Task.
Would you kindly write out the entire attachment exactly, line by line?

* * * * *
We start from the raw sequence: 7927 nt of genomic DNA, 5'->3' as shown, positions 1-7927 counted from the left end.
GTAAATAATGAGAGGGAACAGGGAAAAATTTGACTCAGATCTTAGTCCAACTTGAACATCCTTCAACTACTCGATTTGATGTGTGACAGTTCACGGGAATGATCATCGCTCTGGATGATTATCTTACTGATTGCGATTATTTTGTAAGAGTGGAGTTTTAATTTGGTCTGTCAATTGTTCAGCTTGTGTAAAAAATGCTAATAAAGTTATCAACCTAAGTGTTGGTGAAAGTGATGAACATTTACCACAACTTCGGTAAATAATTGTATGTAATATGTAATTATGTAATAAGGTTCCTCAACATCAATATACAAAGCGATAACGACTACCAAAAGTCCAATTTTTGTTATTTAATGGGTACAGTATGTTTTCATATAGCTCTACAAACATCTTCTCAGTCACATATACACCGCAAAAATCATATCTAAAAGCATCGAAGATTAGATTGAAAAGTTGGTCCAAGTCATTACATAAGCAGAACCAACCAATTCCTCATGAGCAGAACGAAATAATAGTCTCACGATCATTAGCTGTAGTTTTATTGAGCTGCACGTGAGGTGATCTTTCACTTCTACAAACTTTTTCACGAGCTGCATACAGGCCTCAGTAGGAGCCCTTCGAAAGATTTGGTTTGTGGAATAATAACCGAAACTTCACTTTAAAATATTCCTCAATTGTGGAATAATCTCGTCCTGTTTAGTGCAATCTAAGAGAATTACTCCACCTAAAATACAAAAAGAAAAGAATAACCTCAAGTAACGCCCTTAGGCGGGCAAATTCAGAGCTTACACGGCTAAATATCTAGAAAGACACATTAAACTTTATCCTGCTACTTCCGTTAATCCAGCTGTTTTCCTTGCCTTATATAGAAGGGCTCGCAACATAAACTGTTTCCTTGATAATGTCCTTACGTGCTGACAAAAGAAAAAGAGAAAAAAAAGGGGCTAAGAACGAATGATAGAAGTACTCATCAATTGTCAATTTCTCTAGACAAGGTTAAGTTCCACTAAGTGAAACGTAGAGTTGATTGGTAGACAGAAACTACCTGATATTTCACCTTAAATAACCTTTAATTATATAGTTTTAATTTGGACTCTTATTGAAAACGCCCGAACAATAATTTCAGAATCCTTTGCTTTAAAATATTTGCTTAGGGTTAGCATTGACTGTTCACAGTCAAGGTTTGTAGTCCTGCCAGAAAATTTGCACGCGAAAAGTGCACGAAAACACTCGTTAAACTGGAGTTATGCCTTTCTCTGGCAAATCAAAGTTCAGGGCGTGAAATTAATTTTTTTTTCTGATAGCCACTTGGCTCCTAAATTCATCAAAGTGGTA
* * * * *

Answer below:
We start from the raw sequence: 7927 nt of genomic DNA, 5'->3' as shown, positions 1-7927 counted from the left end.
GTAAATAATGAGAGGGAACAGGGAAAAATTTGACTCAGATCTTAGTCCAACTTGAACATCCTTCAACTACTCGATTTGATGTGTGACAGTTCACGGGAATGATCATCGCTCTGGATGATTATCTTACTGATTGCGATTATTTTGTAAGAGTGGAGTTTTAATTTGGTCTGTCAATTGTTCAGCTTGTGTAAAAAATGCTAATAAAGTTATCAACCTAAGTGTTGGTGAAAGTGATGAACATTTACCACAACTTCGGTAAATAATTGTATGTAATATGTAATTATGTAATAAGGTTCCTCAACATCAATATACAAAGCGATAACGACTACCAAAAGTCCAATTTTTGTTATTTAATGGGTACAGTATGTTTTCATATAGCTCTACAAACATCTTCTCAGTCACATATACACCGCAAAAATCATATCTAAAAGCATCGAAGATTAGATTGAAAAGTTGGTCCAAGTCATTACATAAGCAGAACCAACCAATTCCTCATGAGCAGAACGAAATAATAGTCTCACGATCATTAGCTGTAGTTTTATTGAGCTGCACGTGAGGTGATCTTTCACTTCTACAAACTTTTTCACGAGCTGCATACAGGCCTCAGTAGGAGCCCTTCGAAAGATTTGGTTTGTGGAATAATAACCGAAACTTCACTTTAAAATATTCCTCAATTGTGGAATAATCTCGTCCTGTTTAGTGCAATCTAAGAGAATTACTCCACCTAAAATACAAAAAGAAAAGAATAACCTCAAGTAACGCCCTTAGGCGGGCAAATTCAGAGCTTACACGGCTAAATATCTAGAAAGACACATTAAACTTTATCCTGCTACTTCCGTTAATCCAGCTGTTTTCCTTGCCTTATATAGAAGGGCTCGCAACATAAACTGTTTCCTTGATAATGTCCTTACGTGCTGACAAAAGAAAAAGAGAAAAAAAAGGGGCTAAGAACGAATGATAGAAGTACTCATCAATTGTCAATTTCTCTAGACAAGGTTAAGTTCCACTAAGTGAAACGTAGAGTTGATTGGTAGACAGAAACTACCTGATATTTCACCTTAAATAACCTTTAATTATATAGTTTTAATTTGGACTCTTATTGAAAACGCCCGAACAATAATTTCAGAATCCTTTGCTTTAAAATATTTGCTTAGGGTTAGCATTGACTGTTCACAGTCAAGGTTTGTAGTCCTGCCAGAAAATTTGCACGCGAAAAGTGCACGAAAACACTCGTTAAACTGGAGTTATGCCTTTCTCTGGCAAATCAAAGTTCAGGGCGTGAAATTAATTTTTTTTTCTGATAGCCACTTGGCTCCTAAATTCATCAAAGTGGTA